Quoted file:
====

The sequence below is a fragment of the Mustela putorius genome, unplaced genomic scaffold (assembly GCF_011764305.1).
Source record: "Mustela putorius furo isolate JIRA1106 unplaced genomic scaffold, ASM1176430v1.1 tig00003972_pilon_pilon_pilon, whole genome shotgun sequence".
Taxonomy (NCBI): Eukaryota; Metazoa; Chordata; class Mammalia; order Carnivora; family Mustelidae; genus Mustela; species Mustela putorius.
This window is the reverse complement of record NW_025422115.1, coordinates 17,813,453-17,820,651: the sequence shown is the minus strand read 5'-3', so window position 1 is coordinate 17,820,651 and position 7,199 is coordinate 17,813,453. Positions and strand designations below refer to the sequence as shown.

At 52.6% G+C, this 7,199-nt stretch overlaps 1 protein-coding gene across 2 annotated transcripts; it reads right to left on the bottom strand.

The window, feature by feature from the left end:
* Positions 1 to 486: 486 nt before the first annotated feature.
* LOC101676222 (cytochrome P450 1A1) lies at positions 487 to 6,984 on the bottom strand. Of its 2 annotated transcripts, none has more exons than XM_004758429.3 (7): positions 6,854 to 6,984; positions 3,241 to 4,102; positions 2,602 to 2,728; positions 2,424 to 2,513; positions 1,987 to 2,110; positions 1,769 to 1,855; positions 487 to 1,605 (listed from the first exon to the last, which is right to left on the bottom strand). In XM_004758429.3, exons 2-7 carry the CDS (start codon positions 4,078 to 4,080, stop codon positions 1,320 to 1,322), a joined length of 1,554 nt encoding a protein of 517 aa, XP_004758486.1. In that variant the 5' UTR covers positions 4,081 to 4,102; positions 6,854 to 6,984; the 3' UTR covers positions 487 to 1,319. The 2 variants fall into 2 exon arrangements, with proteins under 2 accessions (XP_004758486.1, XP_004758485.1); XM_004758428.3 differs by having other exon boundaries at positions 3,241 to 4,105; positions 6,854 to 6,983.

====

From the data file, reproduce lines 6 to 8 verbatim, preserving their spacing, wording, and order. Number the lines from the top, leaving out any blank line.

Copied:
The window, feature by feature from the left end:
* Positions 1 to 486: 486 nt before the first annotated feature.
* LOC101676222 (cytochrome P450 1A1) lies at positions 487 to 6,984 on the bottom strand. Of its 2 annotated transcripts, none has more exons than XM_004758429.3 (7): positions 6,854 to 6,984; positions 3,241 to 4,102; positions 2,602 to 2,728; positions 2,424 to 2,513; positions 1,987 to 2,110; positions 1,769 to 1,855; positions 487 to 1,605 (listed from the first exon to the last, which is right to left on the bottom strand). In XM_004758429.3, exons 2-7 carry the CDS (start codon positions 4,078 to 4,080, stop codon positions 1,320 to 1,322), a joined length of 1,554 nt encoding a protein of 517 aa, XP_004758486.1. In that variant the 5' UTR covers positions 4,081 to 4,102; positions 6,854 to 6,984; the 3' UTR covers positions 487 to 1,319. The 2 variants fall into 2 exon arrangements, with proteins under 2 accessions (XP_004758486.1, XP_004758485.1); XM_004758428.3 differs by having other exon boundaries at positions 3,241 to 4,105; positions 6,854 to 6,983.